The Jets linebackers have accounted for 10 sacks and four interceptions on the seasons, giving quarterbacks fits on a weekly basis.

    The Patriots are no Sunday brunch, terrorizing opposing offenses as has been the story since Bill Belichick took over as head coach in 2000.

    The Patriots linebackers have enabled themselves to be the ninth-ranked run defense in the NFL through nine weeks of football. Mayo, Spikes, Ninkovich, and Guyton rarely let runs get past them—opposing offenses rush for just 102.2 yards per game.

    However, the Patriots linebackers have failed to get to the quarterback often, something the Pats have been well-known for in years past. The Patriots linebackers have recorded just 1.5 sacks on the season—all from Rob Ninkovich.

    The Jets passing game relies on quick routes and dump-offs to Dustin Keller and their running backs. The Patriots might be able to stop the run, but the Jets are 5-3 with a minimal ground attack already. If the Pats can’t rush Mark Sanchez and force him into dangerous passes, it could be a long Sunday for Belichick and his boys.

    Advantage: Jets

The Secondary

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    The New England Patriots pass defense in pathetic. It’s no secret. They know it, everyone knows it. Devin McCourty and company represent the worst pass defense in the league, surrendering 314 passing yards per game—14.4 yards per game more than the next closest team, the Green Bay Packers.

    Opposing quarterbacks have abused the Patriots week-after-week and it appears that there is nothing the Patriots can do to stop them, especially after releasing Leigh Bodden, one of their top corners, before their Week 9 matchup with the New York Giants. The only upside is the Patriots turnover number, picking off 10 passes on the season.

    Jets quarterback Mark Sanchez has been shoddy and inconsistent, throwing wobbly balls and making terrible misses. The Patriots need to force Sanchez to throw some interceptions for their pass defense to keep them in this game—the Patriots did not intercept a Sanchez pass in their Week 5 win over the Jets.

    While the Pats might have the worst secondary in the NFL, the Jets present the top secondary. Darrelle Revis and Antonio Cromartie have spent two seasons together now torturing opposing quarterbacks on both halves of the field, this season is no different.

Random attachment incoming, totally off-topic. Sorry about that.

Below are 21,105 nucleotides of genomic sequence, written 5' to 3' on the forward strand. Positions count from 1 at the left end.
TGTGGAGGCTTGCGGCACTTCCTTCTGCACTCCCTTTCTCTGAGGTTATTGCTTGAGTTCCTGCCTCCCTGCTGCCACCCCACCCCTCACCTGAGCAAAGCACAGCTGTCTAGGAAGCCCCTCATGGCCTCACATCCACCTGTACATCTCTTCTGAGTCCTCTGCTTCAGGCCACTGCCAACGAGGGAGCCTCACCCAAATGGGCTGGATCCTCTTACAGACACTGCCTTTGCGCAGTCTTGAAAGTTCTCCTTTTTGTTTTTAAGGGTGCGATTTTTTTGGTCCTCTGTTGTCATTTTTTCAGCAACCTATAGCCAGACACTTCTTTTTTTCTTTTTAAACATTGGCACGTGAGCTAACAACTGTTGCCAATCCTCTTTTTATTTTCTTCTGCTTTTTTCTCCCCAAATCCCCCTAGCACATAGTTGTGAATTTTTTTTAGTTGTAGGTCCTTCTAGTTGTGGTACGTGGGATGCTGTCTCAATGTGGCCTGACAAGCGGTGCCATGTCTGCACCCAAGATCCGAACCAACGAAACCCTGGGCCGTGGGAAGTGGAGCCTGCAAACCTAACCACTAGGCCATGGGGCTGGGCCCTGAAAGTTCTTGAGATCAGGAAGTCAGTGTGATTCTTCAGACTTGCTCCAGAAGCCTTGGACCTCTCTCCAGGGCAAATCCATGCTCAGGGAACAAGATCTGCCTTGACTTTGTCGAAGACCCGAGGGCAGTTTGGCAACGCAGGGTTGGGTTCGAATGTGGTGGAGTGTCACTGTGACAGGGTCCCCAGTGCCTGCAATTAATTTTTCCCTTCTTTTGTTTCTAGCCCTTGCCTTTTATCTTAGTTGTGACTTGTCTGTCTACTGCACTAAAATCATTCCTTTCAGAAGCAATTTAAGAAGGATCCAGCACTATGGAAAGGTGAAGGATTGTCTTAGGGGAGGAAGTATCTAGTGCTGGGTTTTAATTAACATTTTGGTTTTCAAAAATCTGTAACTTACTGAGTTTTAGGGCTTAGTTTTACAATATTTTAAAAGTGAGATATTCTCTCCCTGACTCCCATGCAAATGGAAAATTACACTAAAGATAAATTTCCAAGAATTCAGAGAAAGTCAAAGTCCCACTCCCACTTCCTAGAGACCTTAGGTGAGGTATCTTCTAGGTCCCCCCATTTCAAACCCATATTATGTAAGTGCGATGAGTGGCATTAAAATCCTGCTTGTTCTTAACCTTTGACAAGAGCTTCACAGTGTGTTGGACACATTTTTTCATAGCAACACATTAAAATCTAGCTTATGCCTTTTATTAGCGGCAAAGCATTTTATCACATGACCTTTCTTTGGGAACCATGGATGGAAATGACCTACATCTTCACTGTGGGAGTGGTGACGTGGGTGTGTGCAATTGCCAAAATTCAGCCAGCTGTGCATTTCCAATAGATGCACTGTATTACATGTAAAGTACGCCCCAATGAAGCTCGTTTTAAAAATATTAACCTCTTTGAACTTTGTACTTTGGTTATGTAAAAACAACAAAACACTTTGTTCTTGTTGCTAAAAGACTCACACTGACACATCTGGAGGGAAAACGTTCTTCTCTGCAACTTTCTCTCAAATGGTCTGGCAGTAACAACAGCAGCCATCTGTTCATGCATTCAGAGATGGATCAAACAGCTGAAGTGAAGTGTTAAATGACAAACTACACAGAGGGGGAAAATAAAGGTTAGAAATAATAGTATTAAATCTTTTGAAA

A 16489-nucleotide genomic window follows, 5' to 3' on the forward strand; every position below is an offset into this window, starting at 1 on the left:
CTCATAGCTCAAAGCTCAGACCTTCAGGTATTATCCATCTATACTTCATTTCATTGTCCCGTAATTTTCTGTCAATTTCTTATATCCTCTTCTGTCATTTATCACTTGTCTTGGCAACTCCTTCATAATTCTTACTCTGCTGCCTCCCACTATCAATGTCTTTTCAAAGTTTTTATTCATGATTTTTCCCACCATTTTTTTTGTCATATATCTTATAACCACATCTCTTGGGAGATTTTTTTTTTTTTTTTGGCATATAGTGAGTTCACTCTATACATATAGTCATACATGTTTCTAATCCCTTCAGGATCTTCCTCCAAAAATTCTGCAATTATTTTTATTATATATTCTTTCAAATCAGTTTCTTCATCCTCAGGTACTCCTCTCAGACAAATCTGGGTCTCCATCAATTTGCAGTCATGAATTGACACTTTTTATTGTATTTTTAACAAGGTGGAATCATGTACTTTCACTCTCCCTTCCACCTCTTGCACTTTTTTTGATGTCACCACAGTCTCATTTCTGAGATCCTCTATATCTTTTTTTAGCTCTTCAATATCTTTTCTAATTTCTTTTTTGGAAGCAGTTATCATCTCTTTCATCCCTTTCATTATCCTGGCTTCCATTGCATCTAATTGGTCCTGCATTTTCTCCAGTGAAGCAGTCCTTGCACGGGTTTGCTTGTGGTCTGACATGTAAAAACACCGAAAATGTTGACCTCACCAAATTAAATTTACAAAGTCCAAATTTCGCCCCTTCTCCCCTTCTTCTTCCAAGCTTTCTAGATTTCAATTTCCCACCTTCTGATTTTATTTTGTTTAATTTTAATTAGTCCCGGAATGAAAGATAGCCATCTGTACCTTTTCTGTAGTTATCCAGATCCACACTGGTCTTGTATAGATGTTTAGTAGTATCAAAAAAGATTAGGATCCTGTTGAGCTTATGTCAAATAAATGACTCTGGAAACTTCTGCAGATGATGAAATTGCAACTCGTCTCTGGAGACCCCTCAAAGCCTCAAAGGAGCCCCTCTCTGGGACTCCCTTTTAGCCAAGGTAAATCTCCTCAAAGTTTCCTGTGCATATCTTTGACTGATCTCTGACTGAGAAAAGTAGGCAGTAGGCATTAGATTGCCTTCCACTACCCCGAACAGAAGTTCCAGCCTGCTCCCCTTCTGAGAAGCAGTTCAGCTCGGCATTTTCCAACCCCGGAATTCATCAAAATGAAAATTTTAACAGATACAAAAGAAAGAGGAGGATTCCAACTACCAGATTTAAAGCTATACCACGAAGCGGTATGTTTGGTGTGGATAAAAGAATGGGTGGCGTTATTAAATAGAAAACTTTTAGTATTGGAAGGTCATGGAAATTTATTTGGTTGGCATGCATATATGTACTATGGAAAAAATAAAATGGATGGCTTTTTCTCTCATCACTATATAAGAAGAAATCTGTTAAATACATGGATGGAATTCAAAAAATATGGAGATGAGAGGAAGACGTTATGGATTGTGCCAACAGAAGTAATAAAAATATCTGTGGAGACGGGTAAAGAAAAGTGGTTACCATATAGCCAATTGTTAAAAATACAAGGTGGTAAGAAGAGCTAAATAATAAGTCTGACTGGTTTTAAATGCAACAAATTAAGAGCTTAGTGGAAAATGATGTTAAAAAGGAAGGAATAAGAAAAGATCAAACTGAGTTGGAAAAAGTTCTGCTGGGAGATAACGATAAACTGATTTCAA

The Jets are tied for third in the NFL with 13 interceptions. Their opponents’ passer rating of 59.4 is head-and-shoulders above any other secondary in the league and only three teams have allowed a lower completion percentage than the New York Jets, which sits at 53.4 percent.

    The New York Giants showed that costly mistakes can be made by Tom Brady and it will ultimately kill the Patriots. There’s no better team to force Brady into costly mistakes than the Jets this season.

    Advantage: Jets

Special Teams

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    If it’s the secondary that makes the New York Jets a good team, Joe McKnight and the Jets secondary is what separates them from the pack. McKnight has had an outstanding season for the Jets in the kick return department and leads the NFL with an average of 40.2 yards per return. It seems like every time he returns the ball, he’s going to do something special with it and leave the Jets in great field position when he does.

    Nick Folk has been one of the best kickers in the game, missing his first field goal of the season in the Jets Week 9 win over the Buffalo Bills. Folk is 11-of-12 on the season, his only miss coming on a 50-yarder. Punter T.J. Conley has been effective as well, aiding the Jets in the field position battle.

    The Patriots’ Stephen Gostkowski has not been quite as good as the Patriots would hope through eight games, making just 13-of-16 field goals on the year. Punter Zoltan Mesko, meanwhile, has shown off a very big leg, punting the ball 45.1 yards per punt.

    Julian Edelman has been ineffective for the Patriots in the return game, hovering near the bottom of the league in kick return average. Wes Welker is the only bright spot for the Patriots in the punt return game, averaging 10.5 yards per return.

    Advantage: Jets


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    The Jets and Patriots Week 10 matchup is guaranteed to be an exciting one as it has been for quite some time.

    Coach Rex Ryan is 2-3 in the regular season against Belichick and the New England Patriots, but it is worth noting that these two teams have split their meetings in each of Ryan’s first two seasons with the Jets. Don’t be surprised if that trend continues this season.

    Jets 27, Patriots 21